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Ibuuyk
01-27-2014, 10:22 AM
How do people treat pets where you live? Are you one of those people who would spend thousands for surgery on your chihuahua or would you let it die? Is your pet a member of your family or is it just a pet?

Where I live, in the woods, people get dogs for practical purposes; when you go take walks in the wood, it's always safer to have a dog with you to warn you that something's nearby. Inside, dogs are expected to stay calm and move when they're told to; when they aren't simply left outside. Letting a dog stay inside is a fairly new thing, in my grandma's generation dogs stayed outside or in barns day and night. If your dog breaks a leg or something, if it costs more than the dog's worth, people usually won't pay for it and the dog will must either heal with time, get used to it or it'll be put down since it's now useless; we do NOT pay thousands for surgeries... or get surgeries at all; these are reserved for people. If your dog dies, you can just get a new one for free anyway so I don't see why you'd pay anything to fix it in the first place.

If the dog doesn't behave or annoys you and won't get tamed, you just dump it in the woods and it'll get eaten by the wild animals (we have foxes, wolves, lynxes, pumas, bears and coyotes) at night; this is also why we have literally no stray animals.

This only applies in areas beyond rural, though. I don't know how it's like in the cities. So, how is it where you live?

Ruggy
01-27-2014, 11:46 AM
I'm in cushy suburbia-land, so while there's a bunch of folks who will espouse that 'it's just a ____, who cares how it's treated?' or use dogs for fighting rings, most folks treat their animals like family here. Animal shelters work hard to place animals, private rescues volunteer their time and money to match animals with good homes, and all that. Strays are a problem, and animals who are old/sick/aggressive (or simply unable to be placed) are put down, but it's a last resort.

I do think some breeds are much happier as working dogs, or else you have to exercise them for hours a day just to keep them happy. And I wish more people would consider breed traits before bringing home a dog like a husky, and wondering why they have this gorgeous-looking terror eating their house and dragging them down the street on walks.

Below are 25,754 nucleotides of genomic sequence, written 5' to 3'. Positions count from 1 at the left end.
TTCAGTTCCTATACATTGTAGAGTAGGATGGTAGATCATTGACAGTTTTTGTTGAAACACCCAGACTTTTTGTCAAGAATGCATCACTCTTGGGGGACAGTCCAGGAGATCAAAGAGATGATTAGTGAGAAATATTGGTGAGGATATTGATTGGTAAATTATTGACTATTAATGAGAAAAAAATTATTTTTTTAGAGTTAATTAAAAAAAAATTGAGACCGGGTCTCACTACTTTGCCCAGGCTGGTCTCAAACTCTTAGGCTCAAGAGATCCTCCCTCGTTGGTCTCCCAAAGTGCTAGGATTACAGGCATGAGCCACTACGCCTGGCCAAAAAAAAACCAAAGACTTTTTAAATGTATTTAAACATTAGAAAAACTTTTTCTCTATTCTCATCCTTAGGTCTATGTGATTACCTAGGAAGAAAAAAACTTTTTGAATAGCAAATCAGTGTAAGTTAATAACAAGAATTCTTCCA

My dog's a miniature poodle that I got from the pound (so no clues as to his heritage, but probably some puppy mill or careless backyard breeder somewhere) and he has allergies, bad knees, and a sensitive stomach. From a practical standpoint, he's useless, except as a watch dog. (And based on his reaction to being near a few caged rats, I can rest relatively assured that he will drive me up the wall if he ever detects rodents in the house. I'm not sure what he'd do if he caught one.)

But he's so attached to me and I'm so attached to him, he is pretty much my small, four-legged child. He lets me carry him like a toddler, and he falls asleep on my chest. I come home and he acts like it is the highlight of his freakin' day, and if I'm being honest, seeing him is the highlight of my day, too.

I would pay for an expensive surgery if it were to correct a problem that could be corrected (like an intestinal blockage or a broken bone) but if it were something chronic and questionable to treat (like cancer) I would spare him the suffering and just have him put down.

In my darkest days, his stupid fuzzy face has been the only reason I didn't do something stupid to myself, so I'm glad he's here. We saved each other, as doofy as that sounds.

Chuchi
01-27-2014, 12:15 PM
I would pay for an expensive surgery if it were to correct a problem that could be corrected (like an intestinal blockage or a broken bone) but if it were something chronic and questionable to treat (like cancer) I would spare him the suffering and just have him put down.

A few months ago, my mother had to do this. I can honestly say I have never seen her mourn like that, except for when a person died, so her grief was comparable. She loved that dog like it was her furry son.

Also, it's not doofy. ♥


I can't account for much of Finnish mentality, but from what I've seen, I would lean towards the relationship being friendly and the animal being treated much like family. At least in the areas I have been, pets have seemed as such. I see many dogs, as there are a lot of active Finns out walking about with their pets. I've seen plenty of cats prowling about, but they all look healthy and cared for, so I assume these are 'country cats.' This is at least from my own perspective. I've only lived here for... about 9 months, but my time here has been spent in a small town/country setting, and not in a larger city. While I have been to the capitol a few times, I imagine the mentality might differ a bit, with more people and more cultural influence.